Obviously the multiplayer is back and is generally the same as it has been for most other games except for the addition of being able to Quick Join. There are social and ranked races, leagues and weekly races to take part in. Also, keep an eye on the e-sports hub for qualification events when it opens.
So, how do the cars handle? I can put my hand on my heart and say that F1 2021 is THE MOST accessible iteration to date. A lot more care and attention has gone into how they handle making it easier for new players to get into it. When I think back to F1 2010 I remember how hard it was to master and the amount of time I put in to get to level 50 in the multiplayer rankings. It was a labour of love for sure, but the cars in F1 2021 have the best handling model to date.
In F1 2019 it was so easy to light up the rears and spin out of control with traction control off. This was improved upon in last year’s game, but now it just feels perfect. Don’t get me wrong, applying too much throttle out of a corner and you will still feel your back end start to slide out, but it is a lot more controllable. The whole UI has been overhauled to cater to drivers of all experiences. You can now select from Casual, Standard, or Expert styles which will set your level of customisation across all game modes. All the details have been thought of, even down to mechanical failures and tyre blowouts. These things happen.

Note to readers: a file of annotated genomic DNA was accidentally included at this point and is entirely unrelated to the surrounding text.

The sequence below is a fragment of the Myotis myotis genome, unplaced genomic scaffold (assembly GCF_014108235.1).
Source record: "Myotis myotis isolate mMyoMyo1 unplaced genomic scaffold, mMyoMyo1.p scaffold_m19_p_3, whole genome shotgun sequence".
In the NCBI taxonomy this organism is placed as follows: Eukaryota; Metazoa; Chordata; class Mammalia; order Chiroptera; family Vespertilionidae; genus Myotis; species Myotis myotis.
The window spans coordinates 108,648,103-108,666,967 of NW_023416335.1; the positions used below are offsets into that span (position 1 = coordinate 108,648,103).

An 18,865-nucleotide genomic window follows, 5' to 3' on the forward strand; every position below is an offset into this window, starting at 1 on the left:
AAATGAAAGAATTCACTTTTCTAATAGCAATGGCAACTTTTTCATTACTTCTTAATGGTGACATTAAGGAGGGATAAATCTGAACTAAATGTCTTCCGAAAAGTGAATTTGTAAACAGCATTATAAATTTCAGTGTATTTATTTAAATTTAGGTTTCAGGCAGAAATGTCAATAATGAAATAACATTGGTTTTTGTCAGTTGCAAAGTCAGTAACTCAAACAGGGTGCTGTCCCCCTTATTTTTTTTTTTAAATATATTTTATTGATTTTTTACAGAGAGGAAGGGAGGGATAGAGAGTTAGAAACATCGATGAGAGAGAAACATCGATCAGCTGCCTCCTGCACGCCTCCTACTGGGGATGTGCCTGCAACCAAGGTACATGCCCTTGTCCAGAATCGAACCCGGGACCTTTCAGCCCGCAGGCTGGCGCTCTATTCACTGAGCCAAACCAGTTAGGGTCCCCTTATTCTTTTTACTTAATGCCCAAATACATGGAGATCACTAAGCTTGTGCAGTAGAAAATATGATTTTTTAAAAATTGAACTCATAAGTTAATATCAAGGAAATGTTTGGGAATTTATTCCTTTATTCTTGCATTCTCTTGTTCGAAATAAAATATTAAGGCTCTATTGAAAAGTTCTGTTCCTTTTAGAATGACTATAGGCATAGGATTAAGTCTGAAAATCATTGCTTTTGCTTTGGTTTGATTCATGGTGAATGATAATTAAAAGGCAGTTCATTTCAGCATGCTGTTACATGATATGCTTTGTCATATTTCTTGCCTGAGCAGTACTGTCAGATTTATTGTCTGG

The driver AI is the best it ever has been where they tend to act more like real drivers. Often in previous games, if you were ahead of a driver they would not follow you in the slipstream. They seem to be a bit more tuned in now by doing so and often going for gaps if you leave the door open. The AI drivers seem to ‘think’ more now and have much more awareness instead of backing out every time or driving into you leaving you battered like a Mars bar in Scotland. This makes for great wheel-to-wheel racing and some close calls.
To get an idea of how the car drives in F1 2021, you can check out my gameplay and replay below captured on the PlayStation 4. I did clip my wing and you will see for the remainder of the race I did suffer from understeer from time to time, that’s not just me missing my breaking points. AI is set to expert to provide a bit of a challenge.